3. Eliminate the Guessing Game – All too often, people tell me that they think the interview went fine and are later surprised to find out that they were not selected to go further in the interview process. Before you end any interview, you should ask the interviewer “How do I fit with your expectations for the role?” or “Do you have any concerns about my ability to perform well in this role?” Not only will you find out exactly where you stand, but most importantly, in the event that there are any reservations about your qualifications then you’ll still have a chance to address those concerns and to convince them that you can do the job better than any other candidate.

Having the discipline to stop looking for the “wrong job” and start focusing all of your efforts on getting your “ideal job” will pay off by giving you self-assurance and poise that are contagious. You may surprise yourself in how direct and bold you can actually be, and better yet, those traits will be viewed as valuable leadership attributes. In fact, once Justin made the shift from defense to offense he got his swagger back landed his VP of Marketing role within one month.

We appreciate your thoughts, so please weigh in with comments.

For more information on leadership development and career management, please visit ExecCatalyst.


  1. good points...I am going to disagree a bit on the part about actually asking the interviewer how you did. I think you can gather quite a bit about how you are doing/did from the body language and comments during the interview. I would wonder why someone is so nervous that they are immediately asking for feedback rather than being confident.

  2. Thanks, your comment is appreciated. I think we're completely on the same page. Very good point that you should be gathering as much verbal and non-verbal information as you can. Delivery counts a lot on this one. If someone were to hesitantly ask, "Did that go OK?" or "Did I do all right?" it would definitely come off as nervous, self-conscious, and seeking affirmation rather than real feedback. If instead he said "I think we had a great conversation. Do you have any concerns about my ability to do well in this role?" it will come across as confident. Therefore, if the interviewer still has doubts then you can nip it in the bud and address it directly BEFORE he voices that concern with anyone else in the process! -Lance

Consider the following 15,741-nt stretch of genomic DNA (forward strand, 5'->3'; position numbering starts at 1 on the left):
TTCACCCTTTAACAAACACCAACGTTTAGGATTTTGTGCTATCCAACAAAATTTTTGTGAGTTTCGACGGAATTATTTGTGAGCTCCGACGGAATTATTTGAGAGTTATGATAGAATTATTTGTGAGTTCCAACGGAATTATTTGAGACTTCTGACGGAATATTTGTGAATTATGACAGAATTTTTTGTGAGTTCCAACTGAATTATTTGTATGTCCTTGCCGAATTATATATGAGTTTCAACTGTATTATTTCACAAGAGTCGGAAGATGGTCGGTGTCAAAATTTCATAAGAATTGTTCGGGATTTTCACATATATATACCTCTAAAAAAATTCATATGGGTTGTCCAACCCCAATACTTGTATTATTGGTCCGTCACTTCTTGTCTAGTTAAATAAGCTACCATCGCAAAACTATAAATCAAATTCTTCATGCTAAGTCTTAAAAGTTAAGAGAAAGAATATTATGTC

3. I just interviewed with a startup last week and thought all 3 interviews went well. The CEO even said I should be meeting with several other execs. Then I got the call from the recruiter and said they didn't think I was a good fit. I should have asked "the question"!

  4. I like to ask "the question" because it's a reinforcement exercise for the interviewer. I think that once they've actually said out loud "I think your background is a good fit and you could do well at this job," they're convincing themselves more. I also believe that people are more likely to advocate for you when they de-brief with other interviewers if they've already said out loud that they think you're a good candidate. -SD

  5. SD, that is an excellent point. Thanks for sharing! -Ron

  6. Having been on both sides of the interviewing table I have found it true that in many cases the hiring manager is just as nervous or unsure as the candidate about the process and what they are really looking for and actively listening and asking good questions really makes interviews go much better for both.

    I have also learned that I want to be able to make an informed decision on whether or not I want to continue seeking any specific position or spend the majority of my time at an environment, if offered, and that it is my unilateral responsibility to gather that information.

    Even if you don't get this position you never know what kind of a bridge you may have built.

  7. Very good points have been raised here and I'm in compete agreement except for the part of seeking out feedback at the end of the interview. You can ask those questions all you want and no recruiter would give you a straight negative answer. Even in cases where it is obvious that you just flunked the interview everyone acts 'politically correct' only to have a 3rd party do the honors of calling or emailing a rejection note. However what I do suggest is to always call or at least email and request a feedback (that's assuming you weren't shortlisted) to better help you prepare for the next interview.

  8. Thanks for your comments i.e. "I have also learned that I want to be able to make an informed decision..."

    Please also refer to our 7-27-2011 blog post "Avoid Career-Damaging Job Transitions - Part 1: Seeing with 20-20 Vision." We cover exactly that point "Look Before You Leap". -Ron

  9. Thanks for your comments i.e. "You can ask those questions all you want and no recruiter would give you a straight negative answer."

    You're absolutely right. Recruiters hold their cards very close. The "question" is best intended to interviewers that work IN the company. -Ron